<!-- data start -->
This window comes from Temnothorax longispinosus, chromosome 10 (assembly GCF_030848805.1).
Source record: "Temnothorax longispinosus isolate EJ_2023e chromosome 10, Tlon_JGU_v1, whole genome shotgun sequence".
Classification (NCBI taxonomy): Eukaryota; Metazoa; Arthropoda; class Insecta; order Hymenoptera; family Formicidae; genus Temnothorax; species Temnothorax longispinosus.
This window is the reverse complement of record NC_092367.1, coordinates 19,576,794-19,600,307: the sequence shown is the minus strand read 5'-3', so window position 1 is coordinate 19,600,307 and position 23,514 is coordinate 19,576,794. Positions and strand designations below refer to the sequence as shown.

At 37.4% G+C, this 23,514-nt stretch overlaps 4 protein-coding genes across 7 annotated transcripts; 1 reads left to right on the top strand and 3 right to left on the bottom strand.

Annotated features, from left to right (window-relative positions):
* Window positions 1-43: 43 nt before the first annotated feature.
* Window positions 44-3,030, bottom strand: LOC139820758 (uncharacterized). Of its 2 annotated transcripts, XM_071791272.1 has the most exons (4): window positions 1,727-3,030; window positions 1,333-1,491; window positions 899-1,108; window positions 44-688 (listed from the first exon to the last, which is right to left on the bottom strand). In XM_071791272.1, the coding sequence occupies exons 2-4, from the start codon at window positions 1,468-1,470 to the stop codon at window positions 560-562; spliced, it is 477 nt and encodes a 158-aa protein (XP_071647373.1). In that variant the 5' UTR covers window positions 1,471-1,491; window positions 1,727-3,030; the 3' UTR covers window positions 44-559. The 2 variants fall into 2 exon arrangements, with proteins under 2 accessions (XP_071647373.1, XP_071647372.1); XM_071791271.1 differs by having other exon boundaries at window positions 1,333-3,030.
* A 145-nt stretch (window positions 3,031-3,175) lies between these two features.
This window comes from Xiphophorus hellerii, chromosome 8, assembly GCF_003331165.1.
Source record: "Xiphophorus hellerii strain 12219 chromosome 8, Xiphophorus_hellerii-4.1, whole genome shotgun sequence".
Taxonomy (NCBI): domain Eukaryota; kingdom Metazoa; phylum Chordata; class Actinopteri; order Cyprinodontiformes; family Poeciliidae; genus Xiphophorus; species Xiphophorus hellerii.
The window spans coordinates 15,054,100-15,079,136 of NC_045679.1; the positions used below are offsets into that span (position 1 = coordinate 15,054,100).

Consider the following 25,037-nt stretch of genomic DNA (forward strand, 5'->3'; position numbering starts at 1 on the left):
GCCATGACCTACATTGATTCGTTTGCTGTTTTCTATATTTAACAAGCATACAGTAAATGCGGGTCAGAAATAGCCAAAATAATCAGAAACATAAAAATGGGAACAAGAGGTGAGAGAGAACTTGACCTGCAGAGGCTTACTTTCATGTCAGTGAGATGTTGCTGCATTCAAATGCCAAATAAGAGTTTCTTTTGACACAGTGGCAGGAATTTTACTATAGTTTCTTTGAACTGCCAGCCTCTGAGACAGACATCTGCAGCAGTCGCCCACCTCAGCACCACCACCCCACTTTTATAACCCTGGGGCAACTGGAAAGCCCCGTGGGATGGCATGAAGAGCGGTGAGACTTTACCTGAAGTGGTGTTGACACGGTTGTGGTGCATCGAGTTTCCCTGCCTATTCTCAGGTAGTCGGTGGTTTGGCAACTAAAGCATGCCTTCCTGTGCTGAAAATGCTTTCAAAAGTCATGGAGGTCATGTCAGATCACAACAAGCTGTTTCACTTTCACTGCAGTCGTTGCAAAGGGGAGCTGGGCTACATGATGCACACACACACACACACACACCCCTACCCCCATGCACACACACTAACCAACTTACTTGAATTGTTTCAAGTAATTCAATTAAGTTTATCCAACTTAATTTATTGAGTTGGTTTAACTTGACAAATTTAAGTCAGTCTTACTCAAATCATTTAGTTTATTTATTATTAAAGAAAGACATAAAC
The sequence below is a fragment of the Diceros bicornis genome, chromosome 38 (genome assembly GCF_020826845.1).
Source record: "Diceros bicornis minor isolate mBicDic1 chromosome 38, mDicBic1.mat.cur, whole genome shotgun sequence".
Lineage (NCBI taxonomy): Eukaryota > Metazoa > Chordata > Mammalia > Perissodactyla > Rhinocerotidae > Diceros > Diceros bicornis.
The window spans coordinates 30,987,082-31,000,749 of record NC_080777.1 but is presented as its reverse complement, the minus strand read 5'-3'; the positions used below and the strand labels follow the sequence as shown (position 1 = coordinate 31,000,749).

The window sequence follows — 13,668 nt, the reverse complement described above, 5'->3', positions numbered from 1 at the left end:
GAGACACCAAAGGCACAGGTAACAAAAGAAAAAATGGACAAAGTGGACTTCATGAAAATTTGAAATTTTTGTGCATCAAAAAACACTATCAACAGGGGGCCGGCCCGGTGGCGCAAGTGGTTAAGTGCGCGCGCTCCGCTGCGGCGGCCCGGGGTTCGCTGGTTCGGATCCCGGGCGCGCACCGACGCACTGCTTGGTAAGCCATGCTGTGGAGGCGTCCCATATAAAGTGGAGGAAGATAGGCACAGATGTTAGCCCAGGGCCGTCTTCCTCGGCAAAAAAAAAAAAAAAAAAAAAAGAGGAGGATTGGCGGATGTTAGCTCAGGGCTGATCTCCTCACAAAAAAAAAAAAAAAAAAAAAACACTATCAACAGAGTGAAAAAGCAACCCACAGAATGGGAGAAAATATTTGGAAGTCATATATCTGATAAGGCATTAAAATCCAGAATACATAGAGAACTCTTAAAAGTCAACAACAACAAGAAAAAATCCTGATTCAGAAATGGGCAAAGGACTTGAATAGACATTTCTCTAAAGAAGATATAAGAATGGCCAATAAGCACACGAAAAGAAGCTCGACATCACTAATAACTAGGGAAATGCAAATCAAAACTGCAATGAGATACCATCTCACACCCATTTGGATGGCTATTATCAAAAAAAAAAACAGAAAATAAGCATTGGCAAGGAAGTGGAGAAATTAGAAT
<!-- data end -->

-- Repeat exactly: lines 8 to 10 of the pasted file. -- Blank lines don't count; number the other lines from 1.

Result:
* Window positions 44-3,030, bottom strand: LOC139820758 (uncharacterized). Of its 2 annotated transcripts, XM_071791272.1 has the most exons (4): window positions 1,727-3,030; window positions 1,333-1,491; window positions 899-1,108; window positions 44-688 (listed from the first exon to the last, which is right to left on the bottom strand). In XM_071791272.1, the coding sequence occupies exons 2-4, from the start codon at window positions 1,468-1,470 to the stop codon at window positions 560-562; spliced, it is 477 nt and encodes a 158-aa protein (XP_071647373.1). In that variant the 5' UTR covers window positions 1,471-1,491; window positions 1,727-3,030; the 3' UTR covers window positions 44-559. The 2 variants fall into 2 exon arrangements, with proteins under 2 accessions (XP_071647373.1, XP_071647372.1); XM_071791271.1 differs by having other exon boundaries at window positions 1,333-3,030.
* A 145-nt stretch (window positions 3,031-3,175) lies between these two features.
This window comes from Xiphophorus hellerii, chromosome 8, assembly GCF_003331165.1.